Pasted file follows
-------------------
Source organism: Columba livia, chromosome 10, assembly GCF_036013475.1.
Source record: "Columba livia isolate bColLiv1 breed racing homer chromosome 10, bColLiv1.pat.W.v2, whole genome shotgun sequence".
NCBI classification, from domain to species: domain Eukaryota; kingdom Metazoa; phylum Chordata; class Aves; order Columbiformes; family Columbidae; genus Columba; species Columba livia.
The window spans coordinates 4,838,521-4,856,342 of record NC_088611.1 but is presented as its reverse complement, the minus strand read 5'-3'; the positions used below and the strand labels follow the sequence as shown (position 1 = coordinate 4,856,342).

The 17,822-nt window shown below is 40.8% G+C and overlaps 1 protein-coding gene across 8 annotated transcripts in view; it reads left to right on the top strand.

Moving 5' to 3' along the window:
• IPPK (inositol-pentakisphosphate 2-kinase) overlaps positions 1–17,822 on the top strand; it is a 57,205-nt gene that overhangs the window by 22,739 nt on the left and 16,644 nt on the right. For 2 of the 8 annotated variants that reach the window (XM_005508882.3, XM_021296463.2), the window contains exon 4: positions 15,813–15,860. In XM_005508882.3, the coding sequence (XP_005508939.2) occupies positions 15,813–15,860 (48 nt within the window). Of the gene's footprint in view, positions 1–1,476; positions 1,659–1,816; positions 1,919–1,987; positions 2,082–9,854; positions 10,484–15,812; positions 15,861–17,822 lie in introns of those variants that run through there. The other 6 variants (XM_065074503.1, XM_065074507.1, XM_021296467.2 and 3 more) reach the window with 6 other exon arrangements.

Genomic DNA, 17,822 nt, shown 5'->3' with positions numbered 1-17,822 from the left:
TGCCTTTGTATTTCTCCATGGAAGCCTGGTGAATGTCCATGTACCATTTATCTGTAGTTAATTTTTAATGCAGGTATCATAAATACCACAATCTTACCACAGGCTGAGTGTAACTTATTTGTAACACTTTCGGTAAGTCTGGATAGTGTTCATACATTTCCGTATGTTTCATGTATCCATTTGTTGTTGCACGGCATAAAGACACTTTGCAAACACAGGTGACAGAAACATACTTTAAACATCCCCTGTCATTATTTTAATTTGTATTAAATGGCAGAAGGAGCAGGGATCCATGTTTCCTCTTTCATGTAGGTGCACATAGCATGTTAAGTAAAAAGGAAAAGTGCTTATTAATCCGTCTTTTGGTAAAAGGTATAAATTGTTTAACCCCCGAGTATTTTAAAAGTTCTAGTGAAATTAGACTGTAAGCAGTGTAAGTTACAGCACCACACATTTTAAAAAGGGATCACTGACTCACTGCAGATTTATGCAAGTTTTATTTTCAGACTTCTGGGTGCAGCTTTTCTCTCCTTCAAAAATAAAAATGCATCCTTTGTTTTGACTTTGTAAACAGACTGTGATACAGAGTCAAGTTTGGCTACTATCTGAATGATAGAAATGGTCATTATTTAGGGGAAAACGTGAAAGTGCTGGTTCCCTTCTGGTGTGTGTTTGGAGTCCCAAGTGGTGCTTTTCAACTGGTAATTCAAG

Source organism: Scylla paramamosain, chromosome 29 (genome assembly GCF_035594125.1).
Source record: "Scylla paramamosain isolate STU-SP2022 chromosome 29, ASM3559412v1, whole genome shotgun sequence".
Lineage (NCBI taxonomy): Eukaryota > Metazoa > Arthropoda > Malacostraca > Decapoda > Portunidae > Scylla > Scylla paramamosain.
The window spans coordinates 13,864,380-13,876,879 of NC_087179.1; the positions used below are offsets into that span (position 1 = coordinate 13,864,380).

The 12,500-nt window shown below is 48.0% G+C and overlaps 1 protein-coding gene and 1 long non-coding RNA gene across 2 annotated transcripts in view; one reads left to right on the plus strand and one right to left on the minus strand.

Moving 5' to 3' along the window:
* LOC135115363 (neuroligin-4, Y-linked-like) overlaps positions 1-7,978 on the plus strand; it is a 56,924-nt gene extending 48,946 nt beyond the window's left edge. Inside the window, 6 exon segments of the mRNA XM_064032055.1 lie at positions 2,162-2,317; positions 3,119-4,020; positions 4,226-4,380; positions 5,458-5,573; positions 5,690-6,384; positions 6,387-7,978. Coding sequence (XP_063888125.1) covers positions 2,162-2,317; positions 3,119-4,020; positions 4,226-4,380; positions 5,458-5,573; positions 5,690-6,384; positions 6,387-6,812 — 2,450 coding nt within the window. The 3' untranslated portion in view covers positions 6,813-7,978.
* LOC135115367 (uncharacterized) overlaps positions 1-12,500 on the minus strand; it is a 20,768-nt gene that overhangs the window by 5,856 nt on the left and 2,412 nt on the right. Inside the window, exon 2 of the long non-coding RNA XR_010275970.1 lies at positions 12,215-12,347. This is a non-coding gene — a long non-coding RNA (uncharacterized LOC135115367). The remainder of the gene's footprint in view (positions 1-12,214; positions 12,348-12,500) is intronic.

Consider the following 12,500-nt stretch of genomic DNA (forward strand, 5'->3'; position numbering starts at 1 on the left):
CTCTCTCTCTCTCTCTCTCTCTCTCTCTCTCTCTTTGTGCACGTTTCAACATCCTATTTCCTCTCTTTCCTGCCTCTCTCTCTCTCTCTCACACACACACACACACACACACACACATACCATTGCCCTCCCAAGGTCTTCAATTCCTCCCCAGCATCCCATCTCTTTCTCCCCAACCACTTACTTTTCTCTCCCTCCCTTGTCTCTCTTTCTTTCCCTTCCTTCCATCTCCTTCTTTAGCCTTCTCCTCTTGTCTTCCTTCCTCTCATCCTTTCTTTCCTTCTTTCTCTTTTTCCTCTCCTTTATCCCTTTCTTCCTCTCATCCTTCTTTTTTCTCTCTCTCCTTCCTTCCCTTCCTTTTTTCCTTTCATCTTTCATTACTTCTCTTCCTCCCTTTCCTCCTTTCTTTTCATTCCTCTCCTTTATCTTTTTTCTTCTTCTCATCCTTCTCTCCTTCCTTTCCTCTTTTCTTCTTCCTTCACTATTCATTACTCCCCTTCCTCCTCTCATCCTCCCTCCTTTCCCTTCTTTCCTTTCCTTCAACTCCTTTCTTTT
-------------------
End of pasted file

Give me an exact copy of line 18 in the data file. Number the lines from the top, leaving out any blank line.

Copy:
Consider the following 12,500-nt stretch of genomic DNA (forward strand, 5'->3'; position numbering starts at 1 on the left):